Editor’s note: The following story is sponsored by Academy Bank, a Kansas City based community bank, and is part of a series of features spotlighting some of the bank’s startup and small business partners.
When Dr. Aaron Stohs left Kansas State University in 2004, ready to practice veterinary medicine, his sights were set on a post-graduate life that was equal parts fun and flashy.
As he interviewed for jobs, he recalled, one in particular felt flat-out boring; a reminder of what he was afraid he might find as he ventured out into the real world.
“I wanted a place with young [vets], a new facility,” Stohs said, recalling the reasons he initially turned down a position with Drexel, Missouri-based Drexel Vet Clinic for an opening that promised him the kind of life he’d always imagined.
But fast-paced and glamorous positions tend to come with a cost, he cautioned.
“It turned out they didn’t really care about people — even though it was nice and flashy.”
A learning experience for Stohs, such a realization led him back to Drexel where a new opportunity was prescribed by Dr. Kenneth Hatten, doctor of veterinary medicine and founder of Drexel-LaCygne Veterinary Clinic.
“Within a couple years I purchased the clinic from Dr. Hatten,” Stohs said, recalling ways the job served as an immense learning opportunity and how it ultimately changed the course of his and his family’s lives.
“He’s like [my] Grandpa. It was neat to have that opportunity. [But after] several years, we realized there’s only so much you can do in a small town. … My goal was to get bigger,” he said, adding that running the business was a daily job with little time off.
“My [now] sister-in-law worked for me as a vet. She met my brother, they got married and she said, ‘I can’t do this. I want to have kids.’ … You’re on call for seven days and then you’re off call for 14 days. It wasn’t a very good lifestyle for a parent,” he said.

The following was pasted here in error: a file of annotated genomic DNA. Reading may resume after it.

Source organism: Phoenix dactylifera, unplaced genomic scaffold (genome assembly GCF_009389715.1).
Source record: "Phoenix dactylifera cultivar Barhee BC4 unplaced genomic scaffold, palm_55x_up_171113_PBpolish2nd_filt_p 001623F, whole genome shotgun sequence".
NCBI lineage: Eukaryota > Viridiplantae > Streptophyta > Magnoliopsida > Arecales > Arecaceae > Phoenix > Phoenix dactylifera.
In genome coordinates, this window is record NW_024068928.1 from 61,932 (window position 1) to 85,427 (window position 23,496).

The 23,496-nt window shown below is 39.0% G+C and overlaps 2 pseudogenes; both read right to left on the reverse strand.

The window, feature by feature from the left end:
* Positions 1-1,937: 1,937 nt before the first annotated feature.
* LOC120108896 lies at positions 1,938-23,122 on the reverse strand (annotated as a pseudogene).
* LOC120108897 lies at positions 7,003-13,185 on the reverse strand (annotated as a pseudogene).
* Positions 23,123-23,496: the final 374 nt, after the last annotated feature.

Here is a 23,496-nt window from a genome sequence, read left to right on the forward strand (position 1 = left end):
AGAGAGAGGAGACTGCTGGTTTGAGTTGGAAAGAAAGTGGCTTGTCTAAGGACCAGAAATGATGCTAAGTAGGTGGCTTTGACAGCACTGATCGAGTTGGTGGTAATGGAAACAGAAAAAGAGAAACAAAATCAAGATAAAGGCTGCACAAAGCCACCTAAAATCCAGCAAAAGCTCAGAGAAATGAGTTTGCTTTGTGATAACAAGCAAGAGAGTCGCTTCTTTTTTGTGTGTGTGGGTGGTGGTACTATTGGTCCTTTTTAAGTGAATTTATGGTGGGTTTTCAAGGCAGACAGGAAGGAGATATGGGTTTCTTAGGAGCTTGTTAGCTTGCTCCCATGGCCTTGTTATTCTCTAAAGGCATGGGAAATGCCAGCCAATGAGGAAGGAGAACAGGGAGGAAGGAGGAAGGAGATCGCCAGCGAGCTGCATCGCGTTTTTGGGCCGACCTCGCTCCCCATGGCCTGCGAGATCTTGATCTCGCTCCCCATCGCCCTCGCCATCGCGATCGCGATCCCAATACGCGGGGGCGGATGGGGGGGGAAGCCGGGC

“I was like, ‘We probably should get bigger.’ We started looking at some expansions and … it just kind of happened.”
Since 2007, Stohs and his wife, Kelly, have expanded the operation into a four-clinic network, which includes Wildcat Vet Clinic in Louisburg, Paola Vet Clinic, and most recently-added, pandemic-purchased Martin City Animal Hospital.
Click here to learn more about Stohs, his clinics or team.
“There was opportunity and I thought it would make us stronger,” Stohs said, adding that such growth has enabled the network of clinics to serve the needs of animals ranging from cattle to kittens, and the chance to offer procedures and services other area clinics can’t.
The Stohs’ clinics have become known for their ability to provide care for farm animals and for practices such as animal repro — a procedure in which frozen semen is implanted in a female animal — and animal chiropractics, a rare but beneficial offering, Stohs noted.
“Horses hurt a lot in their backs. If you imagine such a huge animal and they’re running — and running into things, they hurt themselves,” he explained, adding the process is nearly identical to the human chiropractic experience.
“Long-back dogs, corgis and [similar breeds] have a ton of back issues and neck issues. We are able to fix that with a little bit of extra help versus giving them a pill and saying, ‘You’ll feel better.’”